In this season of grads and dads, I’ll admit that if any of my three children had followed their father’s example and chosen to study at Yale, I would have somehow scraped together the money to pay for it.
As it happens, they made other plans: graduating from a distinguished state university (University of Washington) or an excellent religious institution (Yeshiva University). The cost, less than one-fourth the burden of Ivy League tuition, raises questions of why so many families pay big money for that extra layer of prestige. In a new book, the New York Times’ Frank Bruni argues that $60,000 a year to attend institutions like Yale doesn’t pay off in educational or career terms.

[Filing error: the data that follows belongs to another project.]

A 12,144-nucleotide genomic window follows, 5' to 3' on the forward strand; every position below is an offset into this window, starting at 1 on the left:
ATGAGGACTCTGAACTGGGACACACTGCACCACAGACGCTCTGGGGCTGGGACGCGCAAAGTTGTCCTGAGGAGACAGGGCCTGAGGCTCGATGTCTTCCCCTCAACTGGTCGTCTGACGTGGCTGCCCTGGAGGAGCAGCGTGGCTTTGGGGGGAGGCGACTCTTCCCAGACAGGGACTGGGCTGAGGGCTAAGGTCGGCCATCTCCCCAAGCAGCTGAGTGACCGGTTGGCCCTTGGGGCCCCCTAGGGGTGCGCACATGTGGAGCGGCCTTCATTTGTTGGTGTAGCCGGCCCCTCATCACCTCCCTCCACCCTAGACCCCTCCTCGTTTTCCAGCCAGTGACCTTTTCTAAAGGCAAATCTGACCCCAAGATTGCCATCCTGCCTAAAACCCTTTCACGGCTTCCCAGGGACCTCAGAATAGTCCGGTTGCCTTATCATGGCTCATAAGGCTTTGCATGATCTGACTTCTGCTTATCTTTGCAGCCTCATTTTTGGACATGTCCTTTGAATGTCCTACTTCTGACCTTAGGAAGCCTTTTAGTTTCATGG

But parenting is such a worrisome challenge that blue-chip degrees for your children can offer reassurance that you’ve done something right. Ultimately, character and goodness are far better indicators of success in life and parenting than Ivy League bragging rights.